Some Alleged Evidence

As locations of mass graves of Native Indian children from residential schools were revealed by eyewitness accounts, documents, survey data and physical evidence, the horror of the genocide in Canada's Native Indian residential schools became public. An unknown number of Native Indian children (one source cites roughly 150,000 during the course of mandatory attendance of residential schools) were forcibly removed from their families. Most removed Native children were traumatized. Some, perhaps many, were killed and abused in captivity at Indian residential schools in Canada.

According to a web site posted by Brenda Norrell (an American reporter based in Tucson, Arizona, U.S.A.) on 18 April 2008, there are 13 locations of mass graves at former Native Indian residential schools and hospitals in British Columbia. There are many more in the rest of Canada. Mass graves nearest to the Lower Mainland are in Squamish and Fraser River Heritage Park (formerly St. Mary Mission and Residential School) in Mission, B.C.

Fraser River Heritage Park
The concrete foundation of the demolished dormitory is clearly visible in St. Mary Catholic Residential School. Brenda Norrell's web site gives very specific locations of the 2 grave sites in this former school.

The mass grave in St. Mary Mission and Residential School was in the Fraser River Heritage Park located off 5th Avenue east of Stave Lake Street in Mission, British Columbia. In 1965, all of the buildings of the school were demolished due to deterioration. Today, the only physical remaining traces are some cement foundations scattered throughout Fraser River Heritage Park. According to the "Hidden From History Hidden From History " dated 10 April 2008, there are two grave sites in this area:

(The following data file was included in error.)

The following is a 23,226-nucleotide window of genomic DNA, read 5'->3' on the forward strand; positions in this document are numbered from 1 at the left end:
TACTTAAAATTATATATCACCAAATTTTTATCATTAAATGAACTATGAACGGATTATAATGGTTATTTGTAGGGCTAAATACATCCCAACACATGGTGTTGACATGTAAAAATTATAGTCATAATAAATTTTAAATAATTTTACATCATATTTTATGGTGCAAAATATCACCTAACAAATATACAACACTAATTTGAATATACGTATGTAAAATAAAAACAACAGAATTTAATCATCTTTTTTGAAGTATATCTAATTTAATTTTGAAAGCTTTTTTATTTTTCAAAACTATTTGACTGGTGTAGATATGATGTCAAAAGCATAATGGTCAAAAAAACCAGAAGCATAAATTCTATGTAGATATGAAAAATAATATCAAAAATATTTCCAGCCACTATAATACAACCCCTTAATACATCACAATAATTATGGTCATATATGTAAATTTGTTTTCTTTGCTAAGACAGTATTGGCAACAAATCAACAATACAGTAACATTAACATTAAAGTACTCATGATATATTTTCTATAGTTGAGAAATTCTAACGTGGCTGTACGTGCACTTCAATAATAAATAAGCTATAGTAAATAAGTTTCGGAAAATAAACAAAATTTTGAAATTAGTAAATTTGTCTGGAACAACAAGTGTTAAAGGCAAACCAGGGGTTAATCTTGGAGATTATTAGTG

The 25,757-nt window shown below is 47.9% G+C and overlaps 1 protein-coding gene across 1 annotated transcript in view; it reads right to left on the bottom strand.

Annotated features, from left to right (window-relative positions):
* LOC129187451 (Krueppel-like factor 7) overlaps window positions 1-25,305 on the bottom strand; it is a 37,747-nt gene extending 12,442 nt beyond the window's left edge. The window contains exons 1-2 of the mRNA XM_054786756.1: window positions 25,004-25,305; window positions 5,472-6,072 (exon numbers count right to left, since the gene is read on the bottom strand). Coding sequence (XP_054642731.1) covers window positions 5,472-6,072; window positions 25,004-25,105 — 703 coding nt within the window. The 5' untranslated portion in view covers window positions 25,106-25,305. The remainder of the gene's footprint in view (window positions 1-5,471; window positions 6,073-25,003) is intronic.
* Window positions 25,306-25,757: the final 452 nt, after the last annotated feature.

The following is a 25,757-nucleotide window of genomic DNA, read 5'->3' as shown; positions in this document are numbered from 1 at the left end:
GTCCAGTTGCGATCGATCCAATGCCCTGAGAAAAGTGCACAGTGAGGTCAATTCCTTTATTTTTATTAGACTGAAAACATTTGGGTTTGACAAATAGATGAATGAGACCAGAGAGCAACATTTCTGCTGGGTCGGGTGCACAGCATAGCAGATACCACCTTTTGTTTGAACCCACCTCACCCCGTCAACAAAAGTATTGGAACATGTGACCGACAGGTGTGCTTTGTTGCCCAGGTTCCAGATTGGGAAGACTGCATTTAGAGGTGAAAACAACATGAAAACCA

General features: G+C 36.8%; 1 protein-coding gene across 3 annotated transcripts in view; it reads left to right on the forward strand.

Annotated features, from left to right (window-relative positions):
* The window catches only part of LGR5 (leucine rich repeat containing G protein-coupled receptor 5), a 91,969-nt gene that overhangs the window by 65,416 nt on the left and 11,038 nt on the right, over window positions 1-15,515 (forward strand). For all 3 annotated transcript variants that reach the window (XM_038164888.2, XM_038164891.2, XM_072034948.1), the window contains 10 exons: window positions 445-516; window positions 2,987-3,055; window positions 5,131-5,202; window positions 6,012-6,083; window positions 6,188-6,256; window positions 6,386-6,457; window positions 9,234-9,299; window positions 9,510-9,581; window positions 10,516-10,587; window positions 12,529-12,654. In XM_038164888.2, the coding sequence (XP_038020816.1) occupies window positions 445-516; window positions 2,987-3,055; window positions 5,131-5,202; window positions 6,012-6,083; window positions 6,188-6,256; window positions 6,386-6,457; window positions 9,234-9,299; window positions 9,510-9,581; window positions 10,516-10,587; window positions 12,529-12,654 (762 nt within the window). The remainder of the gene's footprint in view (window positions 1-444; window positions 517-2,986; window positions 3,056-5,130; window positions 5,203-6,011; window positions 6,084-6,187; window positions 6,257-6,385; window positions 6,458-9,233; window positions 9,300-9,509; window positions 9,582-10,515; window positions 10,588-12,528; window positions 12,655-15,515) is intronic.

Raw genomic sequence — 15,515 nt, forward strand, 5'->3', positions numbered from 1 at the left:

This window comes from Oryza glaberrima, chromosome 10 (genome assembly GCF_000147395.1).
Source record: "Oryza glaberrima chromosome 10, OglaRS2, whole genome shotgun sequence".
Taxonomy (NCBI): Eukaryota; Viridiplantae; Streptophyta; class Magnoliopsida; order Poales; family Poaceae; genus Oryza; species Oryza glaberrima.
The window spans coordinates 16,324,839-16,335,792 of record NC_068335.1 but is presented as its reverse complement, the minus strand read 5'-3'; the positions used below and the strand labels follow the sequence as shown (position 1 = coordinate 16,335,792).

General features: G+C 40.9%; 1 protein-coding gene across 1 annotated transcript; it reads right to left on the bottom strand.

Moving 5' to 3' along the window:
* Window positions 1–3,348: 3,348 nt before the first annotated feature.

1. immediately adjacent to former girl dormitory and present cemetery for priests, and a larger mass grave in an artificial earthen mound, north of the cemetery among overgrown foliage and blackberry bushes, and

  2. east of the old school grounds, on the hilly slopes next to the field leading to the newer school building which is presently used by the First Nation. Hill site is 150 metres west of building.

Since these allegations are not supported by archaeological evidence, they must be treated as personal beliefs at this time. Despite the lack of scientific support, it is certain that helpless First Nation parents who lost the custody of their children had suffered severely. Many Aboriginal families were destroyed and their cultural heritage lost. Few manage to retain their languages and family names. Ironically, most Native children were worse off in residential schools where parental love and care are both absent. Some suffered emotional, physical and sexual abuse (confirmed by Prime Minister Stephen Harper's 2008 apology below) from their caregivers in a system where there was little or no accountability.